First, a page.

• With: Gary B. Smith, Tobin Smith, Jonas Max Ferris, Susan Ochs, Amilya Antonetti

    DISCLAIMER: THE FOLLOWING "Cost of Freedom Recap" CONTAINS STRONG OPINIONS WHICH ARE NOT A REFLECTION OF THE OPINIONS OF FOX NEWS AND SHOULD NOT BE RELIED UPON AS INVESTMENT ADVICE WHEN MAKING PERSONAL INVESTMENT DECISIONS. IT IS FOX NEWS' POLICY THAT CONTRIBUTORS DISCLOSE POSITIONS THEY HOLD IN STOCKS THEY DISCUSS, THOUGH POSITIONS MAY CHANGE. READERS OF "Cost of Freedom Recap" MUST TAKE RESPONSIBILITY FOR THEIR OWN INVESTMENT DECISIONS.

    FEARS ARE MOUNTING THAT $447 BILLION JOBS PLAN WILL TAX COMPANIES AND HURT JOB CREATION

    Gary B Smith: The whole proposal is kind of goofy. Most of the small businesses we're talking about here are the job creators. They pay taxes through the normal income tax and 90 percent of those will actually pay higher taxes. So, if you're a small business, what are you going to do with that higher cost? You're going to pass it off to your customers. As a result, demand for your product is going to go down. We've seen that. And if demand goes down, that company is not able to expand, hires less workers. The whole thing is just counterintuitive.

    Tobin Smith: I'm a small business guy. If I know that my profits are going to be 10 percent less, I am going to cut my overhead by 10 percent. Since my overhead and most of everyone else's overhead is labor, tough toasties. What the Obama administration just doesn't get is that the small business person makes a decision based on the net profit and the net overhead. When you raise my overhead 10 percent, I am going to cut my net cost. That's a fact and we've seen that over the last 12 months. I don't care about taxes. I care about profit. And that's the issue.

    Jonas Max Ferris: First of all, these tax increases, if they come, are offsetting tax cuts in the here and now, which would be extensions of the payroll tax. So, at worst, it would be offsetting to the point where it would be a zero sum. But, in fact, it's less than offsetting because everybody who makes two, three, or four hundred grand isn't an employer. There are just people who make a lot of money. They buy a lot of stuff and you might hurt their spending if you raise their taxes. But they don't all hire people. The payroll tax cut lowers the cost of hiring people, so all these businesses that might see higher income taxes are also going to see lower costs of employment, so it would be offsetting. One of the problems with it is it's kicking in too soon. If they could somehow push off the tax increases until we're really out of the recession or slow economy, that would work a little better.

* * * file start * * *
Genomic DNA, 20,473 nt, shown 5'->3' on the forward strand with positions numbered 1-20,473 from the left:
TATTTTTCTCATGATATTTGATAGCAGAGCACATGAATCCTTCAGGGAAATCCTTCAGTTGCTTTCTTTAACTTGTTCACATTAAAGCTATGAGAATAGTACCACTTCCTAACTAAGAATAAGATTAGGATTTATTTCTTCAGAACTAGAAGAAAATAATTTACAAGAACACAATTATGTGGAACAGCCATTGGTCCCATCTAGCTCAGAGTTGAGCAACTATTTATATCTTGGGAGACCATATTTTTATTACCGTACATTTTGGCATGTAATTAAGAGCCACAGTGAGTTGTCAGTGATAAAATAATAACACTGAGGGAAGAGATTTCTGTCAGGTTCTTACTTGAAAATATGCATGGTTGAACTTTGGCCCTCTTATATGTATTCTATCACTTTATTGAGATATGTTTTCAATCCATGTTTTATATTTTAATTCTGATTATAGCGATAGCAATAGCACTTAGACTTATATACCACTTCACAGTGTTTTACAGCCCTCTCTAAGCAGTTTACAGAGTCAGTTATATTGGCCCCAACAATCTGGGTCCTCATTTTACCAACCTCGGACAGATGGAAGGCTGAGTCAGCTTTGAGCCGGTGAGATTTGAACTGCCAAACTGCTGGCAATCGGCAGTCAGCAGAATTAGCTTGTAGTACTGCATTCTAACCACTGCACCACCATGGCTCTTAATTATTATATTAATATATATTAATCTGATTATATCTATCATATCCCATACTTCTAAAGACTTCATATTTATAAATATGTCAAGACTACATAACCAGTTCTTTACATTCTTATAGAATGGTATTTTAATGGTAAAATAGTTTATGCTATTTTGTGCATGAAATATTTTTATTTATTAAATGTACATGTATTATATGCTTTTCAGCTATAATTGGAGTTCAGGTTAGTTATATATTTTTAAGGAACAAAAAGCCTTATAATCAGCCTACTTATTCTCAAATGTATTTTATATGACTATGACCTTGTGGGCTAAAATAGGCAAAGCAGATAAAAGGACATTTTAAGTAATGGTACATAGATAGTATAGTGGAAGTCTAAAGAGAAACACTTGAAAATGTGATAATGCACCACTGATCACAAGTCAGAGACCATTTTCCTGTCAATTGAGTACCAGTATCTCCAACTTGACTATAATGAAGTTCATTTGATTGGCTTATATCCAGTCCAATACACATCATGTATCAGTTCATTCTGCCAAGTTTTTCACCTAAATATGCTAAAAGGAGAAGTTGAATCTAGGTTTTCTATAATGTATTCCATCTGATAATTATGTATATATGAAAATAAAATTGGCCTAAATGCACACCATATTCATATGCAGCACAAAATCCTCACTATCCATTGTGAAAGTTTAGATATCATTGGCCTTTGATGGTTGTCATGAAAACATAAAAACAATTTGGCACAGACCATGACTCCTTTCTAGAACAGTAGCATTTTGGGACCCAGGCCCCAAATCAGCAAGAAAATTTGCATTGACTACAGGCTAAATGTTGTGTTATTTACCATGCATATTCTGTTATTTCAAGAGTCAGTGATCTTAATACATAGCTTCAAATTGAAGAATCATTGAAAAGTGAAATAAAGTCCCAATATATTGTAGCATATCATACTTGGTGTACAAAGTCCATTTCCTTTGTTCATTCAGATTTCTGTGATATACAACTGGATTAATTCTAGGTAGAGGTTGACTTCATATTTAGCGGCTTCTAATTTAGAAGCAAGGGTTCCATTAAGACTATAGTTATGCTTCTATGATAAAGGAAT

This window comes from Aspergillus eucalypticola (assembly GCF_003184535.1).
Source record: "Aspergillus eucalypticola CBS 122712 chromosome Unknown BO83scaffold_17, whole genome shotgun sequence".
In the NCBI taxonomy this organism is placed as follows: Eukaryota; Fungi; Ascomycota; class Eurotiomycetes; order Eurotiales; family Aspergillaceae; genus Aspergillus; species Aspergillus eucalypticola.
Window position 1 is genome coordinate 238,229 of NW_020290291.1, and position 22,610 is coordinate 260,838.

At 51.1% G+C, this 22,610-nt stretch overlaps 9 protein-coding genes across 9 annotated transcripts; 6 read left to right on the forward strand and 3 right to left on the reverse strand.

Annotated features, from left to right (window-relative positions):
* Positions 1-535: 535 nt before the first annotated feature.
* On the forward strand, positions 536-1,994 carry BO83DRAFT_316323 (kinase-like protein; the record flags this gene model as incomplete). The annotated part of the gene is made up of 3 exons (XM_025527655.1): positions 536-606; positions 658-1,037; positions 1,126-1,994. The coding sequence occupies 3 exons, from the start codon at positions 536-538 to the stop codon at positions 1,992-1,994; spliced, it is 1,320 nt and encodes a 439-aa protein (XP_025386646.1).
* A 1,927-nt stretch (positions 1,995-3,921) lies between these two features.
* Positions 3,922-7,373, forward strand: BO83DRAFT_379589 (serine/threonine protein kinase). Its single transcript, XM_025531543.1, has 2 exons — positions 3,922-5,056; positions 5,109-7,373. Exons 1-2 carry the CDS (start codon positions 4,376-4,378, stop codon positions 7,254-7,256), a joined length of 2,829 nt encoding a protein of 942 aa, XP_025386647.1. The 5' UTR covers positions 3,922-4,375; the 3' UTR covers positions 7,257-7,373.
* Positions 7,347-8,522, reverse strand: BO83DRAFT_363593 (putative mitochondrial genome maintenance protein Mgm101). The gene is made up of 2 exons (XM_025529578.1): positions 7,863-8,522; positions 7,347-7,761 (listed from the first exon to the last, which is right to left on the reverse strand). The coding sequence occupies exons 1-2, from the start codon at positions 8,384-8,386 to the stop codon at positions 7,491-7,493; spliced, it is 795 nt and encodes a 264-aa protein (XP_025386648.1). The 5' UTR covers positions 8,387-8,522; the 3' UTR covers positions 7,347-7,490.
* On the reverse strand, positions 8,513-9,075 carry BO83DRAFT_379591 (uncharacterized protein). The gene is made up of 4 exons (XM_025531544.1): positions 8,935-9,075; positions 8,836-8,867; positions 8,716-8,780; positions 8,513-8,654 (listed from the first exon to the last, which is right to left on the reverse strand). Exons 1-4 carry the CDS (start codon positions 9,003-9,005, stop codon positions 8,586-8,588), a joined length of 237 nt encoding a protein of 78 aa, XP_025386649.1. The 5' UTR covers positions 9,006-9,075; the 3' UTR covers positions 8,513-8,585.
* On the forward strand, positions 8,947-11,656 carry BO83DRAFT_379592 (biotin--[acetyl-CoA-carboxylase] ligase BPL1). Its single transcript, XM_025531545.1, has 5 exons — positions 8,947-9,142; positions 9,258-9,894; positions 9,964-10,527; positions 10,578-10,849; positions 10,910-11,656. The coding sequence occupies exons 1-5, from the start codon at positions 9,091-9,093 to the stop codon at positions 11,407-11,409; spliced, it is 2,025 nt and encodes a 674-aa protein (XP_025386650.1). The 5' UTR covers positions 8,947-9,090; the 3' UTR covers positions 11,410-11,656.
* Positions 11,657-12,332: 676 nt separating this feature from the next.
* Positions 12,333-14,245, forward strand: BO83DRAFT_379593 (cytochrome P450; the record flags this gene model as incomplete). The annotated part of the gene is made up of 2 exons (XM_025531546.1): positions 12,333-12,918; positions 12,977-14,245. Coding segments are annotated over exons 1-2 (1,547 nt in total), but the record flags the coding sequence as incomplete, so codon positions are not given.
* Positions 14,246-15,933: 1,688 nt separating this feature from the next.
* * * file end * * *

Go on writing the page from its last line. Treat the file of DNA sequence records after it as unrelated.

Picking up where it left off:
Susan Ochs: The survey that just came out by the National Federation of Independent Businesses-they do a monthly survey of small businesses-shows that taxes is not the number one concern of small businesses. It's weak sales. We need to get demand moving forward and doing a broad base tax cut, like this one that will hit 130 million workers, that's the way to spur demand.

    Amilya Antonetti: It's not whether I want to have a $10 million business and make 10 percent, or whether I want to have a $1 million business and make 60 percent. I care about the most amount of money that I can actually put back into my business. So, what we've already done to address [Susan Ochs'] point about demand, small businesses had to trim all fat all the way around. That means that we no longer have the marketing dollars. We can no longer afford the hot hunter on the street. That's why we don't have demand because we have taken it all the way down to survival mode. We don't have those resources and it has affected our demand. But, we made a decision to say ‘do I stay afloat or do I cut and shut my doors?' So, we stay afloat, but we don't have the resources we need in order to capture that audience. Furthermore, now you're asking me to not only invest in this ridiculous plan, but you want me to invest in expansion of the things I need in my business. There's only so many dollars I have. I can't put 20 percent here, 30 percent here or 50 percent here. Then I'm upside down. This is the same mistake they made with his green company. The numbers do not work. Not now or ever.

    TAX CREDIT TO EMPLOYERS HIRING WORKERS WHO HAVE BEEN UNEMPLOYED FOR SIX MONTHS OR MORE